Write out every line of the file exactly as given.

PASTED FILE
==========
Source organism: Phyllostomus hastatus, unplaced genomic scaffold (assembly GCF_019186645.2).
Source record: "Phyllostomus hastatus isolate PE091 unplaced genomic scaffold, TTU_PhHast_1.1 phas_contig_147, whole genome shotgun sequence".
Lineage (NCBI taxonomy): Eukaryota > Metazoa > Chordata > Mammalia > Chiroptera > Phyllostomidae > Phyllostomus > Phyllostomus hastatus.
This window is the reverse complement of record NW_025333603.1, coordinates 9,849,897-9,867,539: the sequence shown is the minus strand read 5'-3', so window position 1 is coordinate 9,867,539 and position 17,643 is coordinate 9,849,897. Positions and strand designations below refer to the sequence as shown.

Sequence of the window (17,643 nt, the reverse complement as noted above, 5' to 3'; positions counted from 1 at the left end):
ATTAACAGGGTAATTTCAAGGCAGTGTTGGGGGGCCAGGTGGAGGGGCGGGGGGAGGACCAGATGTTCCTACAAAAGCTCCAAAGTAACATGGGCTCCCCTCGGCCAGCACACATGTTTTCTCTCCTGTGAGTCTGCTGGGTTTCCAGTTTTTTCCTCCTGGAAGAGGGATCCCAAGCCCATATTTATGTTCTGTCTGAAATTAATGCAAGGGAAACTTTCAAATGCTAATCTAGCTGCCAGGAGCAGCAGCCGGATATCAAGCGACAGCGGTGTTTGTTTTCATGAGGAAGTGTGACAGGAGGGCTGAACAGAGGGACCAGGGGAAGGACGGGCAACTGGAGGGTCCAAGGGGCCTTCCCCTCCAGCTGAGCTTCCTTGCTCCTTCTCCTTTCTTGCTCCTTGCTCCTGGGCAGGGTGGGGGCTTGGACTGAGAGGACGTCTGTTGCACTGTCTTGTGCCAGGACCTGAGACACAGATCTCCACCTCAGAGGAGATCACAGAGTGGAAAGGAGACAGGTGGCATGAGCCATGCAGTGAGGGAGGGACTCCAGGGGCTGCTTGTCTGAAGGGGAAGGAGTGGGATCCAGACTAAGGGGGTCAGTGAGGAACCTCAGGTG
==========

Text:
Source organism: Phyllostomus hastatus, unplaced genomic scaffold (assembly GCF_019186645.2).
Source record: "Phyllostomus hastatus isolate PE091 unplaced genomic scaffold, TTU_PhHast_1.1 phas_contig_147, whole genome shotgun sequence".
Lineage (NCBI taxonomy): Eukaryota > Metazoa > Chordata > Mammalia > Chiroptera > Phyllostomidae > Phyllostomus > Phyllostomus hastatus.
This window is the reverse complement of record NW_025333603.1, coordinates 9,849,897-9,867,539: the sequence shown is the minus strand read 5'-3', so window position 1 is coordinate 9,867,539 and position 17,643 is coordinate 9,849,897. Positions and strand designations below refer to the sequence as shown.

Sequence of the window (17,643 nt, the reverse complement as noted above, 5' to 3'; positions counted from 1 at the left end):
ATTAACAGGGTAATTTCAAGGCAGTGTTGGGGGGCCAGGTGGAGGGGCGGGGGGAGGACCAGATGTTCCTACAAAAGCTCCAAAGTAACATGGGCTCCCCTCGGCCAGCACACATGTTTTCTCTCCTGTGAGTCTGCTGGGTTTCCAGTTTTTTCCTCCTGGAAGAGGGATCCCAAGCCCATATTTATGTTCTGTCTGAAATTAATGCAAGGGAAACTTTCAAATGCTAATCTAGCTGCCAGGAGCAGCAGCCGGATATCAAGCGACAGCGGTGTTTGTTTTCATGAGGAAGTGTGACAGGAGGGCTGAACAGAGGGACCAGGGGAAGGACGGGCAACTGGAGGGTCCAAGGGGCCTTCCCCTCCAGCTGAGCTTCCTTGCTCCTTCTCCTTTCTTGCTCCTTGCTCCTGGGCAGGGTGGGGGCTTGGACTGAGAGGACGTCTGTTGCACTGTCTTGTGCCAGGACCTGAGACACAGATCTCCACCTCAGAGGAGATCACAGAGTGGAAAGGAGACAGGTGGCATGAGCCATGCAGTGAGGGAGGGACTCCAGGGGCTGCTTGTCTGAAGGGGAAGGAGTGGGATCCAGACTAAGGGGGTCAGTGAGGAACCTCAGGTG